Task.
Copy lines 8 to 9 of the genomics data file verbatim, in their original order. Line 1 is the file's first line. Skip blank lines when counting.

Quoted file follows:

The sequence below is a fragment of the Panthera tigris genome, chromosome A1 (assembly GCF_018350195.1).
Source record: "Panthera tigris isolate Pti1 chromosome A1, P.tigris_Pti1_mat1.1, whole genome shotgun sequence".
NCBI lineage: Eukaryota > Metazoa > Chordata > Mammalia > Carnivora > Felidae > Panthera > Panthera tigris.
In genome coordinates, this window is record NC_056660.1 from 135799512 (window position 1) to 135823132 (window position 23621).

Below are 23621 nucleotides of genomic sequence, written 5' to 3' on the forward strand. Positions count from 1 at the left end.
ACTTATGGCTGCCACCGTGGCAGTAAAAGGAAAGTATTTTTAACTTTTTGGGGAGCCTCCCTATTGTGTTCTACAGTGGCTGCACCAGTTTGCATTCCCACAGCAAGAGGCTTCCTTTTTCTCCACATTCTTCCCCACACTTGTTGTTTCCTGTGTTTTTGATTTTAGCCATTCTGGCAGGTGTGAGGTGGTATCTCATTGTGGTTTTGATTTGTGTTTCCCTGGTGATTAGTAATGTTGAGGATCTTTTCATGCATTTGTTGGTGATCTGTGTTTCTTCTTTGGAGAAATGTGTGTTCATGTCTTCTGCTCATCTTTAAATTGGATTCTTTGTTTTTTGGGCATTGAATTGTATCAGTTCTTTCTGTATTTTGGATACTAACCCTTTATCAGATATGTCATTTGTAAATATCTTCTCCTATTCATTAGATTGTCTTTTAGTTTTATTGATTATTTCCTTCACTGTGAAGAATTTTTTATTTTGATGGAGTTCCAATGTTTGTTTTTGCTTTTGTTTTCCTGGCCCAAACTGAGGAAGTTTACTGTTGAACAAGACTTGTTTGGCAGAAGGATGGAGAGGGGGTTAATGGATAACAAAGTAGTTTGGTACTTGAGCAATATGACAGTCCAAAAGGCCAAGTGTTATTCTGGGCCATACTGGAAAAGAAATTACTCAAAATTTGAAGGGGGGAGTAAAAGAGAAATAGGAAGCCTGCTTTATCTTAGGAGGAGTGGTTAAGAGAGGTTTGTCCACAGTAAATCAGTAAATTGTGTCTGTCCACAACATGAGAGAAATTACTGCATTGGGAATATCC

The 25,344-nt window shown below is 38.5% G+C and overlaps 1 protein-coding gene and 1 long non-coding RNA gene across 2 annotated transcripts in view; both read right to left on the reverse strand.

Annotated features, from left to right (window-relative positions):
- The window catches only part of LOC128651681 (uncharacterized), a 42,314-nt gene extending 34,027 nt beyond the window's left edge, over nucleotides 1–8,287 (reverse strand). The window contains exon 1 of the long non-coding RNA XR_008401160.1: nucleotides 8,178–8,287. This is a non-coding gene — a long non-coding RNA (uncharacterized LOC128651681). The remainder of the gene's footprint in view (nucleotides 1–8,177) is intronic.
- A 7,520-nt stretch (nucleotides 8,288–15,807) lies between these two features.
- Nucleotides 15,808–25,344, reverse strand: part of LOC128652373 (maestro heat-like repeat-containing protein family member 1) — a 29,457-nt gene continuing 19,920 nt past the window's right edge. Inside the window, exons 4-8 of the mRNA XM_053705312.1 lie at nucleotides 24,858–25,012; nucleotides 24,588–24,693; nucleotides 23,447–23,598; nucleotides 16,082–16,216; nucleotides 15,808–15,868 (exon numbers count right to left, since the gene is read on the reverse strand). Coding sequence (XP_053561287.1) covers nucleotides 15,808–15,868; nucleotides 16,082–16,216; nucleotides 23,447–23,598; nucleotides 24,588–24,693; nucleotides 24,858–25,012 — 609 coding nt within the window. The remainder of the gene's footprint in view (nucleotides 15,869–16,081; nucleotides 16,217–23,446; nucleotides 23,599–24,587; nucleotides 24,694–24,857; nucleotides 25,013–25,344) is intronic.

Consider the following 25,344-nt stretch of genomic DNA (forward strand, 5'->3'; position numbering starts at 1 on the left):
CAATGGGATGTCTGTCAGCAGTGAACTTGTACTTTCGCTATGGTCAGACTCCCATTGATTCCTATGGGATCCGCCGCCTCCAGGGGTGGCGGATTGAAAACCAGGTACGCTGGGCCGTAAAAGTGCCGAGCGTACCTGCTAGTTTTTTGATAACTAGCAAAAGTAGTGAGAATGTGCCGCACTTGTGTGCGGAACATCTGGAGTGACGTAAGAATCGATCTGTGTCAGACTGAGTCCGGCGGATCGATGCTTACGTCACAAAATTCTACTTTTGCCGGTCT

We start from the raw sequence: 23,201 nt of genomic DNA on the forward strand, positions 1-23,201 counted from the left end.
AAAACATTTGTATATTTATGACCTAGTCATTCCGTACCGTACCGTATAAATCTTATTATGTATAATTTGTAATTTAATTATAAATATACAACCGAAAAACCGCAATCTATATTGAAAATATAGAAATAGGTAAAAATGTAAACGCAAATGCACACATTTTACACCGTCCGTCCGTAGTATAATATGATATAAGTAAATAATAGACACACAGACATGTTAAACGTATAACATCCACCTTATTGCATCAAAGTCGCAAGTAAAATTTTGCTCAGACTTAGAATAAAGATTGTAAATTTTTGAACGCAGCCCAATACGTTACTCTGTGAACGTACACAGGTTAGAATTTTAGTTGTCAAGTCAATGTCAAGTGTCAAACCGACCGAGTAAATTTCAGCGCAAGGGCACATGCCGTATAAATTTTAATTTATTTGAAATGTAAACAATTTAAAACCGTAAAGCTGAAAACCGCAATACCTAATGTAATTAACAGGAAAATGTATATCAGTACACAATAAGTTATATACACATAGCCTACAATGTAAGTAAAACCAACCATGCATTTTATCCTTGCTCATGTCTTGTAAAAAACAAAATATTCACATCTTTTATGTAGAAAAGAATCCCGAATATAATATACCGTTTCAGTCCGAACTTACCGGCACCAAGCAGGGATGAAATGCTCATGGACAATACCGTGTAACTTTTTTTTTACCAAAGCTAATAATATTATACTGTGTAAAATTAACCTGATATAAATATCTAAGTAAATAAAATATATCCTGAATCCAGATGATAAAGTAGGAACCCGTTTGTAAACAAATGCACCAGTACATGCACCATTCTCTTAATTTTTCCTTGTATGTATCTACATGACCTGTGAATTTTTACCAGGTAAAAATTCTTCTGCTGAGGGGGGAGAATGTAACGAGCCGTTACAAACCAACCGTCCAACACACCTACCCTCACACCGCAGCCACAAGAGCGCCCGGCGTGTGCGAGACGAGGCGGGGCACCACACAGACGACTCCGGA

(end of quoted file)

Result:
Annotated features, from left to right (window-relative positions):
- The window catches only part of LOC128651681 (uncharacterized), a 42,314-nt gene extending 34,027 nt beyond the window's left edge, over nucleotides 1–8,287 (reverse strand). The window contains exon 1 of the long non-coding RNA XR_008401160.1: nucleotides 8,178–8,287. This is a non-coding gene — a long non-coding RNA (uncharacterized LOC128651681). The remainder of the gene's footprint in view (nucleotides 1–8,177) is intronic.